Retail net-metering for residential solar systems is under siege in some states, on the chopping block in Nevada and eliminated altogether in Hawaii. But California utility regulators have voted to keep it, a victory for both installers and retail customers.
PV Magazine reports the 3-2 vote last week was a rejection of efforts by state utilities to lower compensation rates for electricity generated by residential systems.
Regulators were voting on a net-metering plan that takes effect in July 2017 or as soon as the service areas of the three largest investor-owned utilities reach net-metering caps. Customers who own PV systems will get retail credits for the power they send to the grid, less “non-bypassable” charges (used to pay for low-income and efficiency programs) amounting to about 2 cents per kilowatt hour, PV Magazine said. Virtual net-metering systems, which are remote PV arrays not located at the site where power is actually used, would be subject to the same charge.
The decision also means that residential customers will be required to start using time-of-use rates in 2018 (except for customers in San Diego), and that new net-metering customers will have to pay a $150 application fee.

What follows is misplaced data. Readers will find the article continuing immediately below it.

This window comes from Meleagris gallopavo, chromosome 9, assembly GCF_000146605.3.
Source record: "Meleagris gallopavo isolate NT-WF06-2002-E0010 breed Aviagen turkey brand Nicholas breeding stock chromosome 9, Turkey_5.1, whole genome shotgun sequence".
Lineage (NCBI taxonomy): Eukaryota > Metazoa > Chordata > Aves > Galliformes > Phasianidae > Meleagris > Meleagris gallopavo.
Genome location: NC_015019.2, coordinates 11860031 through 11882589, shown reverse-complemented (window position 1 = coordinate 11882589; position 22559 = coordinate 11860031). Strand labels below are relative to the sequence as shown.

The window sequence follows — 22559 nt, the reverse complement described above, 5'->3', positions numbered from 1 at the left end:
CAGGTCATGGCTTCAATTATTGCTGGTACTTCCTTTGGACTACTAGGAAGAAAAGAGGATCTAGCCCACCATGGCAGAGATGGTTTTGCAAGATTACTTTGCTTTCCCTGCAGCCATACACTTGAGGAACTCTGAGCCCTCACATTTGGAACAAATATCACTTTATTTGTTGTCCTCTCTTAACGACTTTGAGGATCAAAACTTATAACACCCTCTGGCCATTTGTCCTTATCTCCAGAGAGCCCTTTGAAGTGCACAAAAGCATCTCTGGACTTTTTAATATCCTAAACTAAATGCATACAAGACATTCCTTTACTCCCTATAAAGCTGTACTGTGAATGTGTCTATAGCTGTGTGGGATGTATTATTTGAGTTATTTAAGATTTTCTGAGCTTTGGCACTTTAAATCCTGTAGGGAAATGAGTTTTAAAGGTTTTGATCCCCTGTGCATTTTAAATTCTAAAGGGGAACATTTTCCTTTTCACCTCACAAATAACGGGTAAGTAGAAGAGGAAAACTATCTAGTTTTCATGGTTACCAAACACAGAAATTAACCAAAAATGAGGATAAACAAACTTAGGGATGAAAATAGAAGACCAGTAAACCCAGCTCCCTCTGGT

“It’s hard not to feel good right now in California,” Bernadette Del Chiaro, the executive director of the California Solar Energy Industries Association (CalSEIA), told the magazine. “It was a 3-2 vote and a real nail-biter, but at the end of the day California just protected net metering and that’s huge.”
Bryan Miller, senior vice presdient of public policy and markets at Sunrun and president of the Alliance for Solar Choice, said the decision is a compromise but would still allow California to maintain its “renewable energy leadership.”
The policy will be up for review in 2019.
Utilities worried about ‘cost burden’
The state’s Public Utilities Commission had voted earlier in favor of a proposed decision to preserve retail net metering, touching off complaints from major utilities, UtilityDive reported
San Diego Gas & Electric (SDG&E) said the net-metering proposal didn’t take into account a “growing cost burden” on ratepayers amounting to $100 per month for a family or some $160 million per year.
SDG&E, along with Pacific Gas and Electric and Southern California Edison, had proposed an alternative in which small commercial and residential net metering customers would be earn an “export rate” of 15 cents per kWh until distributed generation exceeded 7% of a utility’s total peak demand. After that, the rate would drop to 13 cents per kWh. Utilities also wanted to eliminate virtual net metering, UtilityDive said.
The Los Angeles Times said the three investor-owned utilities complained that maintaining retail net-metering rates would be a financial burden.